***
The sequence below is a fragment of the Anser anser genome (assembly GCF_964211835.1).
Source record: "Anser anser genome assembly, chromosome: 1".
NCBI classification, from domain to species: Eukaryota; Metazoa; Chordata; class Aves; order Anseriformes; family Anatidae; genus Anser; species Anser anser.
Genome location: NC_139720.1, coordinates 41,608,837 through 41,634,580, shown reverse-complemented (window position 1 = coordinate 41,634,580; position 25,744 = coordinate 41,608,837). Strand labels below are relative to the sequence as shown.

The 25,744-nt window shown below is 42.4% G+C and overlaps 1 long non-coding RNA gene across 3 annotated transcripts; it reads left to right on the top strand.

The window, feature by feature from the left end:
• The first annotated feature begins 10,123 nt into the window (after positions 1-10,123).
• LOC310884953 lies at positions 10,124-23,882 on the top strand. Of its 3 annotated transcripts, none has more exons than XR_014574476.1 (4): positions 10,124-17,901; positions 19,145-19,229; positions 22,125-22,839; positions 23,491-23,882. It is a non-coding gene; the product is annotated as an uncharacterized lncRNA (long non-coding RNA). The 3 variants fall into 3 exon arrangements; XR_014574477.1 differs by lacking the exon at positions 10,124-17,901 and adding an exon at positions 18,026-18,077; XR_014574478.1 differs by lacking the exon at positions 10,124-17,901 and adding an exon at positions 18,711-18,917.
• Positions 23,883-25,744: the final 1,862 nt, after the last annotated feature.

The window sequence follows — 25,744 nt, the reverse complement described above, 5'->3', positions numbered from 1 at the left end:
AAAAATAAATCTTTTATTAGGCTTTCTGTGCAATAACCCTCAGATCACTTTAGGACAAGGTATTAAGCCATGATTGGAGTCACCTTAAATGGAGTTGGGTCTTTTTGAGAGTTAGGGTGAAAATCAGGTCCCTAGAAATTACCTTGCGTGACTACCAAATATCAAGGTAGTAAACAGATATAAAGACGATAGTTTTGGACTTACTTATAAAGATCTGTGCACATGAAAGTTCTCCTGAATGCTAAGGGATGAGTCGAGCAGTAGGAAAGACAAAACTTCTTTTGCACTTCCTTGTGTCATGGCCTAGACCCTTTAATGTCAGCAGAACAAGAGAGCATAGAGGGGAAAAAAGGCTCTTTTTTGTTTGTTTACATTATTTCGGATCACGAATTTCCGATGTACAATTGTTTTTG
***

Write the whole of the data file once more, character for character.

The sequence below is a fragment of the Anser anser genome (assembly GCF_964211835.1).
Source record: "Anser anser genome assembly, chromosome: 1".
NCBI classification, from domain to species: Eukaryota; Metazoa; Chordata; class Aves; order Anseriformes; family Anatidae; genus Anser; species Anser anser.
Genome location: NC_139720.1, coordinates 41,608,837 through 41,634,580, shown reverse-complemented (window position 1 = coordinate 41,634,580; position 25,744 = coordinate 41,608,837). Strand labels below are relative to the sequence as shown.

The 25,744-nt window shown below is 42.4% G+C and overlaps 1 long non-coding RNA gene across 3 annotated transcripts; it reads left to right on the top strand.

The window, feature by feature from the left end:
• The first annotated feature begins 10,123 nt into the window (after positions 1-10,123).
• LOC310884953 lies at positions 10,124-23,882 on the top strand. Of its 3 annotated transcripts, none has more exons than XR_014574476.1 (4): positions 10,124-17,901; positions 19,145-19,229; positions 22,125-22,839; positions 23,491-23,882. It is a non-coding gene; the product is annotated as an uncharacterized lncRNA (long non-coding RNA). The 3 variants fall into 3 exon arrangements; XR_014574477.1 differs by lacking the exon at positions 10,124-17,901 and adding an exon at positions 18,026-18,077; XR_014574478.1 differs by lacking the exon at positions 10,124-17,901 and adding an exon at positions 18,711-18,917.
• Positions 23,883-25,744: the final 1,862 nt, after the last annotated feature.

The window sequence follows — 25,744 nt, the reverse complement described above, 5'->3', positions numbered from 1 at the left end:
AAAAATAAATCTTTTATTAGGCTTTCTGTGCAATAACCCTCAGATCACTTTAGGACAAGGTATTAAGCCATGATTGGAGTCACCTTAAATGGAGTTGGGTCTTTTTGAGAGTTAGGGTGAAAATCAGGTCCCTAGAAATTACCTTGCGTGACTACCAAATATCAAGGTAGTAAACAGATATAAAGACGATAGTTTTGGACTTACTTATAAAGATCTGTGCACATGAAAGTTCTCCTGAATGCTAAGGGATGAGTCGAGCAGTAGGAAAGACAAAACTTCTTTTGCACTTCCTTGTGTCATGGCCTAGACCCTTTAATGTCAGCAGAACAAGAGAGCATAGAGGGGAAAAAAGGCTCTTTTTTGTTTGTTTACATTATTTCGGATCACGAATTTCCGATGTACAATTGTTTTTG